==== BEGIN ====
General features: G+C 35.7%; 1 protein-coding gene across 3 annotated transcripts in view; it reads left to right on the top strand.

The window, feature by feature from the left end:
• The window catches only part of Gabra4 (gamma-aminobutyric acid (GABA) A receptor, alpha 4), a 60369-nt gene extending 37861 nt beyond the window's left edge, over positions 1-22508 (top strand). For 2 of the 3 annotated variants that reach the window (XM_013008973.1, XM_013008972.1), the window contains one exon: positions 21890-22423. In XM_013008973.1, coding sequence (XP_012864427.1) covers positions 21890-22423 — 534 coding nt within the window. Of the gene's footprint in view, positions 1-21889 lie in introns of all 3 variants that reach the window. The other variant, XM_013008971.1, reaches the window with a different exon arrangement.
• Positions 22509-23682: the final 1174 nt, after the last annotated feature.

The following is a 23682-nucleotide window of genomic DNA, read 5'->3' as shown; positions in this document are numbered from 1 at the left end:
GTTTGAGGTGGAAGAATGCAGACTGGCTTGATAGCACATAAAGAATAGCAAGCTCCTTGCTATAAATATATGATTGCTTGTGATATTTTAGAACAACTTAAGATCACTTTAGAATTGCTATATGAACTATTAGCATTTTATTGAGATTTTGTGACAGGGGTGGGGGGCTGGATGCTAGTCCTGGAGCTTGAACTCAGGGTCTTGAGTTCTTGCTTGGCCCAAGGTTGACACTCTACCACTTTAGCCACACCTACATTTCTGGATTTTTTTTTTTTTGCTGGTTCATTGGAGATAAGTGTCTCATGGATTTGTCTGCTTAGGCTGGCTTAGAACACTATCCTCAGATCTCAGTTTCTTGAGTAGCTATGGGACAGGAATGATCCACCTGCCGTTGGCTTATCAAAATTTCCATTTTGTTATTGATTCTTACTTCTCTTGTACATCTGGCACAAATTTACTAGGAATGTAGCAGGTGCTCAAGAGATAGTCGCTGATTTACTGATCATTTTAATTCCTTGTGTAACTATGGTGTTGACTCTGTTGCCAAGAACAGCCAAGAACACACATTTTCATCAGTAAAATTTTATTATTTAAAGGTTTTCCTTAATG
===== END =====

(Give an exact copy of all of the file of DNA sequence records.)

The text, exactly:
General features: G+C 35.7%; 1 protein-coding gene across 3 annotated transcripts in view; it reads left to right on the top strand.

The window, feature by feature from the left end:
• The window catches only part of Gabra4 (gamma-aminobutyric acid (GABA) A receptor, alpha 4), a 60369-nt gene extending 37861 nt beyond the window's left edge, over positions 1-22508 (top strand). For 2 of the 3 annotated variants that reach the window (XM_013008973.1, XM_013008972.1), the window contains one exon: positions 21890-22423. In XM_013008973.1, coding sequence (XP_012864427.1) covers positions 21890-22423 — 534 coding nt within the window. Of the gene's footprint in view, positions 1-21889 lie in introns of all 3 variants that reach the window. The other variant, XM_013008971.1, reaches the window with a different exon arrangement.
• Positions 22509-23682: the final 1174 nt, after the last annotated feature.

The following is a 23682-nucleotide window of genomic DNA, read 5'->3' as shown; positions in this document are numbered from 1 at the left end:
GTTTGAGGTGGAAGAATGCAGACTGGCTTGATAGCACATAAAGAATAGCAAGCTCCTTGCTATAAATATATGATTGCTTGTGATATTTTAGAACAACTTAAGATCACTTTAGAATTGCTATATGAACTATTAGCATTTTATTGAGATTTTGTGACAGGGGTGGGGGGCTGGATGCTAGTCCTGGAGCTTGAACTCAGGGTCTTGAGTTCTTGCTTGGCCCAAGGTTGACACTCTACCACTTTAGCCACACCTACATTTCTGGATTTTTTTTTTTTTGCTGGTTCATTGGAGATAAGTGTCTCATGGATTTGTCTGCTTAGGCTGGCTTAGAACACTATCCTCAGATCTCAGTTTCTTGAGTAGCTATGGGACAGGAATGATCCACCTGCCGTTGGCTTATCAAAATTTCCATTTTGTTATTGATTCTTACTTCTCTTGTACATCTGGCACAAATTTACTAGGAATGTAGCAGGTGCTCAAGAGATAGTCGCTGATTTACTGATCATTTTAATTCCTTGTGTAACTATGGTGTTGACTCTGTTGCCAAGAACAGCCAAGAACACACATTTTCATCAGTAAAATTTTATTATTTAAAGGTTTTCCTTAATG